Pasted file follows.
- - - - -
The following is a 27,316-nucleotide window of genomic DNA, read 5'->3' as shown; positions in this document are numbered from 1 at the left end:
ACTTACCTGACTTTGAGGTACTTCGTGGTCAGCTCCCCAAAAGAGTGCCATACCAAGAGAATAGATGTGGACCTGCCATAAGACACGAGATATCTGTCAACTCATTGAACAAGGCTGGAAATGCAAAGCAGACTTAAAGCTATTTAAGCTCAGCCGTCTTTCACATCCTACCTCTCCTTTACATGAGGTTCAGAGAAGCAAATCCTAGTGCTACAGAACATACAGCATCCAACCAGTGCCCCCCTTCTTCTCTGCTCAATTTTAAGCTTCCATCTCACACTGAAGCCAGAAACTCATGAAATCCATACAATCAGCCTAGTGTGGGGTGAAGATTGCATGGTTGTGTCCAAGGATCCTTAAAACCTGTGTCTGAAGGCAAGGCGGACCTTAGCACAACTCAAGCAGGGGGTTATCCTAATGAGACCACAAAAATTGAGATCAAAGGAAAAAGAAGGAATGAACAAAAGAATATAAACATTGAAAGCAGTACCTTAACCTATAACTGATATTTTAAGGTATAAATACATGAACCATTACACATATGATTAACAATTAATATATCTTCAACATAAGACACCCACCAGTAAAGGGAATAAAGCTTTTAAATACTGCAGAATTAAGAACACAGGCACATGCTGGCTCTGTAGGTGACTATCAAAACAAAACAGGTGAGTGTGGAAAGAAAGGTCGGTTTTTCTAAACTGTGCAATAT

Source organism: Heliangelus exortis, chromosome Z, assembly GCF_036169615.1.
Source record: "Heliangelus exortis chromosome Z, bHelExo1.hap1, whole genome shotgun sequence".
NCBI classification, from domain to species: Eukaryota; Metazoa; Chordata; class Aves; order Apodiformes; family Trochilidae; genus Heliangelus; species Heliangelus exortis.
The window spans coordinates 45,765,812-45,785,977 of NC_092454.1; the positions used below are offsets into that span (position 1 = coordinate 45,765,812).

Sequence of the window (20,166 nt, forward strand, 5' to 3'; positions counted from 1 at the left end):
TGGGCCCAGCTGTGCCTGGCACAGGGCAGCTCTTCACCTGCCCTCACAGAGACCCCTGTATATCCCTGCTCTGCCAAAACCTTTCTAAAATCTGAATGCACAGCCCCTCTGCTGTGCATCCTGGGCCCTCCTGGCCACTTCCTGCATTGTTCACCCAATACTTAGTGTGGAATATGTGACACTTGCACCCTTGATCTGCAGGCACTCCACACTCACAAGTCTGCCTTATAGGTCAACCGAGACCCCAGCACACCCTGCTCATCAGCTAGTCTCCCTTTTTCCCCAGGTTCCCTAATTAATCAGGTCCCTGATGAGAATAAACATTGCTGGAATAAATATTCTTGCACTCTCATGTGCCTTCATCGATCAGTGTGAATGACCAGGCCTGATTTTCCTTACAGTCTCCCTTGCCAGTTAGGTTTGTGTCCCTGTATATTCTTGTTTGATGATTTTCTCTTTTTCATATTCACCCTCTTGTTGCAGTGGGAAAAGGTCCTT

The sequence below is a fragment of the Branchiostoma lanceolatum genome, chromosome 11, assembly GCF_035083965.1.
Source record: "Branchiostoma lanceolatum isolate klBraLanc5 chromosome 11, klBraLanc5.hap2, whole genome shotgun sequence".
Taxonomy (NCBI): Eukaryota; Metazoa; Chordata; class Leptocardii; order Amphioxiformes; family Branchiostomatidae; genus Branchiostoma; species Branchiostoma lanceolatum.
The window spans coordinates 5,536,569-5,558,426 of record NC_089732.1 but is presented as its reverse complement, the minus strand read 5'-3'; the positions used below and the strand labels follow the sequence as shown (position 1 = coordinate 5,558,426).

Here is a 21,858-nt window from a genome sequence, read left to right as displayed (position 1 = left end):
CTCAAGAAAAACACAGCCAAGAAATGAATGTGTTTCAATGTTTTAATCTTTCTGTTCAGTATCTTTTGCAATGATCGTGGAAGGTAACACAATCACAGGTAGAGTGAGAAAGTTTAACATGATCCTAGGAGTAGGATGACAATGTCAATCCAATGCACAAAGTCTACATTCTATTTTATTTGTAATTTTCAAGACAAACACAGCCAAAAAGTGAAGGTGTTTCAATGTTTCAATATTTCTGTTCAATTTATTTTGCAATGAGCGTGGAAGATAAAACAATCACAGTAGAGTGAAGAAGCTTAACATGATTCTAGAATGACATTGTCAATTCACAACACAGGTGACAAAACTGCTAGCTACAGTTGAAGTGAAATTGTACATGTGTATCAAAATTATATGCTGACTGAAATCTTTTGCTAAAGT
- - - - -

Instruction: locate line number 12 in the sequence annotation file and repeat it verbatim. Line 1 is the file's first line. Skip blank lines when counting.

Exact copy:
The window spans coordinates 5,536,569-5,558,426 of record NC_089732.1 but is presented as its reverse complement, the minus strand read 5'-3'; the positions used below and the strand labels follow the sequence as shown (position 1 = coordinate 5,558,426).